Young faculty, especially male, who trained in prestigious groups tend to think they are destined for greatness. Perhaps they are; thinking they are is probably better than being crippled by the impostor syndrome, as the likes of me are. But there is a bit of a rude awakening that comes when your start realizing that papers without your famous advisor can’t easily get into Nature Progeny, or that you can’t get money from the program managers whom you know through your advisor and who you think love you, because trust me when I say that they love your old, established, National-Academies-member advisor much better and he’s doing pretty much the same stuff you propose; all the more reason to distance yourself from advisor, don’t you think?

I know confidence it the way of the American male academic, but I sometimes wish people would turn down the volume when they toot their horn. I was a complete ball of nerves when I started on the tenure track; I quickly realized I knew very little and I soaked all the information that anyone cared to share. I don’t know what it is with young men, especially pedigreed ones. Doesn’t it cross their minds that they might not actually know everything already, that they don’t in fact have everything figured out before they ever started, and that now might be a good time to shut up and listen? DH tells me that’s just the way of all men, always having to appear to know everything especially when talking with a woman, and that the young’un will go home and think about what I said. Well, if DH is right and it’s the way of all men, then all men are fuckin’ exhausting. The whole meeting was like talking to a petulant teenager. I already have a teenager to whom I gave birth and one is plenty, thankyouverymuch. I’d rather not have to deal with another one as part of my service duties.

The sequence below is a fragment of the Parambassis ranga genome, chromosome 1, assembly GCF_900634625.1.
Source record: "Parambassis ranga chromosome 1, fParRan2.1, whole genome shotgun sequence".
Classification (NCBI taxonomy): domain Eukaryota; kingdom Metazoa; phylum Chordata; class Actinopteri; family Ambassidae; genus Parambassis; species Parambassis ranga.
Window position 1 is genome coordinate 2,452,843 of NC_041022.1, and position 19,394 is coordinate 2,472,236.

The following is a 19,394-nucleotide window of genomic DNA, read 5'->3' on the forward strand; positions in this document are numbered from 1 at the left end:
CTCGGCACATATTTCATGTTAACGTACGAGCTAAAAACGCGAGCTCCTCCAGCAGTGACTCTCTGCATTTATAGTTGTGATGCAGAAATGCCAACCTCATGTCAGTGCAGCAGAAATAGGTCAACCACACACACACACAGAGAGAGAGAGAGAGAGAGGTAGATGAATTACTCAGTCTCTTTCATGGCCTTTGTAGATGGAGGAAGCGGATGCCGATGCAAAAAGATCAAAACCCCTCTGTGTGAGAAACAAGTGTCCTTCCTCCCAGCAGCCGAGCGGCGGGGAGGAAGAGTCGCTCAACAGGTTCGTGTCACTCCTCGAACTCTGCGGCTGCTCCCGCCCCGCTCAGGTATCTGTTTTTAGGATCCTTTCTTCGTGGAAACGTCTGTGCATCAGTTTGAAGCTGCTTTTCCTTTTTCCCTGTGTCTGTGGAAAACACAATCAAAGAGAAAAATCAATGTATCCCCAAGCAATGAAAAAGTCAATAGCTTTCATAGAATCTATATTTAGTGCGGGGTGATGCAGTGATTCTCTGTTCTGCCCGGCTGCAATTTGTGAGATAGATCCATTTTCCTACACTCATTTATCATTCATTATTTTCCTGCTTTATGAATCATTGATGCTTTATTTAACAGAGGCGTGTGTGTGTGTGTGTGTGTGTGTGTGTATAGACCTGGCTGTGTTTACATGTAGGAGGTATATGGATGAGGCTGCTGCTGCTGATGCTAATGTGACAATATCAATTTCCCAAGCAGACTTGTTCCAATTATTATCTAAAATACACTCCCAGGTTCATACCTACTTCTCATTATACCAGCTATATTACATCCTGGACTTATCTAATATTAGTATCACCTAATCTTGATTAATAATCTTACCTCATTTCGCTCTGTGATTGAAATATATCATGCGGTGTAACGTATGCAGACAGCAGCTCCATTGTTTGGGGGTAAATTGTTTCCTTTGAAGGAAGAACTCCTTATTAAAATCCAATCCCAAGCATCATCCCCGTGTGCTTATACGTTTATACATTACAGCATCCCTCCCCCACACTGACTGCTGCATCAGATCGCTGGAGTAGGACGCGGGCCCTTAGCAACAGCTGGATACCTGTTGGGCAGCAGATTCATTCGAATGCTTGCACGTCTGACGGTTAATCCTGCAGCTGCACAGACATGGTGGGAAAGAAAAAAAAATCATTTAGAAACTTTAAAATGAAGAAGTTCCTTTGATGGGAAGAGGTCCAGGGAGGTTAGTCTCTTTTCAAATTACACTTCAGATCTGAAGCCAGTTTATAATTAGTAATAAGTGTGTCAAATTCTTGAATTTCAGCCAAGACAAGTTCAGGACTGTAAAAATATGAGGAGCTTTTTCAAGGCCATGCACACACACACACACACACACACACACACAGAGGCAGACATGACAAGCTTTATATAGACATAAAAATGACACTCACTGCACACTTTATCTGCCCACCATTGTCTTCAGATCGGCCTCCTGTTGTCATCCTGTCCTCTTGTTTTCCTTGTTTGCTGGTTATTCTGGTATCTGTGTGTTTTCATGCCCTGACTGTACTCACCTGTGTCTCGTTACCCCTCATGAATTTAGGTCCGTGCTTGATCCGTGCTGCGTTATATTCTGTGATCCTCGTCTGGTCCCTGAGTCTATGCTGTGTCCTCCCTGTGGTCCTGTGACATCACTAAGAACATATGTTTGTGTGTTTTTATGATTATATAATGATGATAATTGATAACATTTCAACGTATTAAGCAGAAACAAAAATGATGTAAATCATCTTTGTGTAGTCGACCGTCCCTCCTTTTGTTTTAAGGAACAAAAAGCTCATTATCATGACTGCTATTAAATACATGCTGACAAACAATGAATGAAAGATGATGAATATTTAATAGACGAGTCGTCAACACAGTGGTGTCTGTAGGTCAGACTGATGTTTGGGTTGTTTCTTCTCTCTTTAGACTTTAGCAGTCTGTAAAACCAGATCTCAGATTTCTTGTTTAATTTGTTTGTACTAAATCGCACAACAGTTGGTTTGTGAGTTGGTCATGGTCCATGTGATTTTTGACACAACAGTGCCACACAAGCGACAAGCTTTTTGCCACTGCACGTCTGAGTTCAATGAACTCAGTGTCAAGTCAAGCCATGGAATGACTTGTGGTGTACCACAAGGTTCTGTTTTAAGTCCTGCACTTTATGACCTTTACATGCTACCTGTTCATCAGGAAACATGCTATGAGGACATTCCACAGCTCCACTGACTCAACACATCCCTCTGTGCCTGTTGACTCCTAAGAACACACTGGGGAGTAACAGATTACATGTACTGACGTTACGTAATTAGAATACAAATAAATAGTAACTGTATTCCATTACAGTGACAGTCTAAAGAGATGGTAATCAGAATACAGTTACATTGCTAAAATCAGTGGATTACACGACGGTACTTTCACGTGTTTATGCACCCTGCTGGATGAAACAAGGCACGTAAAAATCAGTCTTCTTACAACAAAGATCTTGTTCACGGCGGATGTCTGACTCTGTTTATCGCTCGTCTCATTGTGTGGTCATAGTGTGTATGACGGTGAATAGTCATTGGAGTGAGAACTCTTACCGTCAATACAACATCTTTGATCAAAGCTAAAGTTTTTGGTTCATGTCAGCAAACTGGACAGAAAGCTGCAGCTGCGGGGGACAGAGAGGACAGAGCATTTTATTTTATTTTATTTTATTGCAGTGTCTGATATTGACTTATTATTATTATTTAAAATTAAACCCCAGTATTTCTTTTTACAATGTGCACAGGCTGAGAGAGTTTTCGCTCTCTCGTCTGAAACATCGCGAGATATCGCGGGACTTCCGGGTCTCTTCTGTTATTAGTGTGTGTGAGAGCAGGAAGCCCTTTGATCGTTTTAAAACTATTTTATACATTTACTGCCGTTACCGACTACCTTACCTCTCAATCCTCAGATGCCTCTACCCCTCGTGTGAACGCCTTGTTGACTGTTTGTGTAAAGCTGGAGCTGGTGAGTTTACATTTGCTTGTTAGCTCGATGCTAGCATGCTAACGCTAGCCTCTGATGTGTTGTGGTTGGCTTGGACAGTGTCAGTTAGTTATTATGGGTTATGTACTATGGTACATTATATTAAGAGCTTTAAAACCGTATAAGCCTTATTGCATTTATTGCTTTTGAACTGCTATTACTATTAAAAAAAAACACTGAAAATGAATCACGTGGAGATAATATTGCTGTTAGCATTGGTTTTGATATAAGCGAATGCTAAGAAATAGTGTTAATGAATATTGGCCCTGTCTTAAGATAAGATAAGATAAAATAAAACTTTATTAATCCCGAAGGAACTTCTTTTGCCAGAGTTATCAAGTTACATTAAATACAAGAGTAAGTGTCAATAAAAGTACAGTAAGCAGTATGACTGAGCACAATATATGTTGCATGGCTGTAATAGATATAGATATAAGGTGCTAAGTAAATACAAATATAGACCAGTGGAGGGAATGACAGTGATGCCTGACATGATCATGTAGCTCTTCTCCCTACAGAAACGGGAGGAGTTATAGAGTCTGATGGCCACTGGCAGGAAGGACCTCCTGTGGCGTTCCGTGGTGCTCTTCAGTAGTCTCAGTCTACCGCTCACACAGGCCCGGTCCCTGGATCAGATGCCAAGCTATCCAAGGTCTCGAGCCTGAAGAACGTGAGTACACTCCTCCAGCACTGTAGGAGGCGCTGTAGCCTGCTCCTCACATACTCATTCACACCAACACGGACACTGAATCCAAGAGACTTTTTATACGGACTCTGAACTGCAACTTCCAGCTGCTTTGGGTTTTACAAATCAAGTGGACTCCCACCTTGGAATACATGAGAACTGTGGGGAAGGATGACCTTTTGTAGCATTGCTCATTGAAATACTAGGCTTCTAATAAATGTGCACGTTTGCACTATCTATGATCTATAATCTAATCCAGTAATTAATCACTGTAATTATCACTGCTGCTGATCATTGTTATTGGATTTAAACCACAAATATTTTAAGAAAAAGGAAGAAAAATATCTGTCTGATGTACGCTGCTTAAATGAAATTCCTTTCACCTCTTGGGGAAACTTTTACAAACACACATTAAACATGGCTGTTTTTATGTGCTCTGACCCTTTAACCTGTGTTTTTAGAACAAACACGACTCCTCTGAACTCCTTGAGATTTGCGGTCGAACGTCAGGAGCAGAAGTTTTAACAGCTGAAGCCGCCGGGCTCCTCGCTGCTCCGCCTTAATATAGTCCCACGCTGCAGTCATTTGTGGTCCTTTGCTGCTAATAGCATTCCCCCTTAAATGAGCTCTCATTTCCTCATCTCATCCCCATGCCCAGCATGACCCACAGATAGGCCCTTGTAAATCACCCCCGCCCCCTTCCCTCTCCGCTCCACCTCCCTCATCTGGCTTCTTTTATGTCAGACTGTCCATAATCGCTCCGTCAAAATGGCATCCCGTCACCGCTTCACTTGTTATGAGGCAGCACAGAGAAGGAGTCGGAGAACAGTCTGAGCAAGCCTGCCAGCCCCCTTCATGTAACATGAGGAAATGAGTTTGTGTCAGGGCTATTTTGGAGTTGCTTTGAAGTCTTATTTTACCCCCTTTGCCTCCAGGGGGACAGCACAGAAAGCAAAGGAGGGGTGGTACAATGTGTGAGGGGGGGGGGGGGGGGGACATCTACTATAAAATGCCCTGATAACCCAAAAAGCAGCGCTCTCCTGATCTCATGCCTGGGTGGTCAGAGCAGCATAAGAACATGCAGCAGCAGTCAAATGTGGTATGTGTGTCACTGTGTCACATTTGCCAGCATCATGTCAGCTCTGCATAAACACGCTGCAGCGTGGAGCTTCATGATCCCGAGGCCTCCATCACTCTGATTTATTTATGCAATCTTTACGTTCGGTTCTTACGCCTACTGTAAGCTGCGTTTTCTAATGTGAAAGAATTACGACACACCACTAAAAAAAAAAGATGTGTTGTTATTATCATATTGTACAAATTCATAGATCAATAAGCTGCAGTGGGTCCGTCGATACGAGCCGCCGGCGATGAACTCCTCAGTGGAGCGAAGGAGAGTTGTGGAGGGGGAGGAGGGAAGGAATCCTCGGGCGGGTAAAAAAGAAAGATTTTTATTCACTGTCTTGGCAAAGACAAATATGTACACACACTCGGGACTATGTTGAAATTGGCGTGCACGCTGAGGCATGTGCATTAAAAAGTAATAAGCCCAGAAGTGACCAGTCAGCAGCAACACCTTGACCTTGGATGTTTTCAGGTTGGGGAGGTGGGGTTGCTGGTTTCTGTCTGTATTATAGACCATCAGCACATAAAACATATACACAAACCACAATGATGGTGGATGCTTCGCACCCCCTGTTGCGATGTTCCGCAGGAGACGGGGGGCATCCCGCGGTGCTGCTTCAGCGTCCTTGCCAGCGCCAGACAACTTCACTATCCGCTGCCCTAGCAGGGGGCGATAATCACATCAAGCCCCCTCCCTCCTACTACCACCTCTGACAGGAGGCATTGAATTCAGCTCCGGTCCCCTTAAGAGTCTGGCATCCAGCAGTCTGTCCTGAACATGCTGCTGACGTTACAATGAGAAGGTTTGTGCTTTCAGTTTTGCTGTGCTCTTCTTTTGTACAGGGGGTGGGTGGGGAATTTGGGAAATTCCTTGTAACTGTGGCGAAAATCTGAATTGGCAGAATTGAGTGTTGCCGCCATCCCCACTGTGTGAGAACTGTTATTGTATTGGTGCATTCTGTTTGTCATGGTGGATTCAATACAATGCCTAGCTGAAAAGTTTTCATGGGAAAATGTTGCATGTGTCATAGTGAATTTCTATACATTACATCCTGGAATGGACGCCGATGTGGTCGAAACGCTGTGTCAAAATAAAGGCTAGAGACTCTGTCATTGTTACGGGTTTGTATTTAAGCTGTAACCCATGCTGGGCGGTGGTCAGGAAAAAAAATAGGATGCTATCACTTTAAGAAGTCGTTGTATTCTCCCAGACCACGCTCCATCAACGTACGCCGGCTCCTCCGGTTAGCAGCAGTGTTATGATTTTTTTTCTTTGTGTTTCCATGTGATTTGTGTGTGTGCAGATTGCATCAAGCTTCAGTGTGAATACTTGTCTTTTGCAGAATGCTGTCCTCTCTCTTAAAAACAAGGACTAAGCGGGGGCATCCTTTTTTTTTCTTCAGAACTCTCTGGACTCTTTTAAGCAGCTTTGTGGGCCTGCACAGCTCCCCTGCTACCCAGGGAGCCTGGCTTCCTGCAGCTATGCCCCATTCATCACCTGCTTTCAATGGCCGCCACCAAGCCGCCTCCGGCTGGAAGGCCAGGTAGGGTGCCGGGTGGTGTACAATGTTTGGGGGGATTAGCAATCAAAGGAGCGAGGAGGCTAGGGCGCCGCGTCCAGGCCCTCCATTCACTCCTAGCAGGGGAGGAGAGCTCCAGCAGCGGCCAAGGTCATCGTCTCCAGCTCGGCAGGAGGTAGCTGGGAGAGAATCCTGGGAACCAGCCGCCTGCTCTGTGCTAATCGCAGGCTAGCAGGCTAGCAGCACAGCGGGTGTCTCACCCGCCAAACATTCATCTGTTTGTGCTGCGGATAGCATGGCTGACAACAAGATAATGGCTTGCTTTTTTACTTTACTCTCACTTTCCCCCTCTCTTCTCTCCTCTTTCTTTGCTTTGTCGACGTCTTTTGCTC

——————–

I may or may not be en route to true Midwesternship:

  • Anything above 15 degrees Fahrenheit is very pleasant,  nice enough to take a walk. Anything above 30 means a winter jacket is unnecessary; a sweatshirt will suffice.
  • I drive through blizzards like a champ.
  • The fact that there’s a blizzard outside does not faze me at all when I am determined to get to Costco.
  • I am watching the Superbowl.

——————–

I just finished “Ancillary Justice” by Ann Leckie. It’s excellent! Highly recommended for lovers of space-opera sci-fi. I just ordered the sequel, “Ancillary Sword,” and can’t wait for it to arrive. I am not going to spoil the book for you, but I will say this much:

  • The book will have you question your understanding of gender, I can promise you that.
  • As much as many sci-fi writers love apostrophes in the names of aliens, people, or places, Leckie loves double vowels, especially aa (Anaander Mianaai; Seivarden Vendaai; Amaat; Aatr; Lieutenant Skaaiat) and, to a lesser degree, double consonants (Garseddai; Liutenant Issaaia; Jen Shinnan). I am sure it’s all meaningful within the context of the Radchaai language, but it was a bit much and honestly made me itch for some apostrophes.
  • Best alien species name ever: Rrrrrr (that’s exactly 6 r’s).
  • New favorite curse: “Aatr’s tits!” Commonly used in the contexts where “Holy $hit!” would fit. Aatr is a minor deity. With tits, obviously.

Why ‘xykademiqz’?

The brief answer is: I am an academic who happens to like science fiction.

Spouse and I have been watching Battlestar Galactica, which starts with the demise of the 12 colonies settled by the tribes from the ancient planet of Kobol. Note how it’s Kobol, with a “K”, and not Cobol (as in one of the oldest programming languages). Which got me thinking that certain letters — namely X, Y, Z, W, Q, and K (poor K  is horribly underutilized in the English language) — have a higher-than-average sci-fi appeal. For instance, the enemies of the human race are Cylons, a name that looks considerably more ominous than Cilons. 

So I played with a couple of made-up words that would include as many of these letters as possible. Some contenders that didn’t make it are xyloqwikz (contains all the letters,  but just didn’t grow on me) and xyqwarz (no k!)

Finally, ‘xykademiqz’  stuck. I am an academic, after all.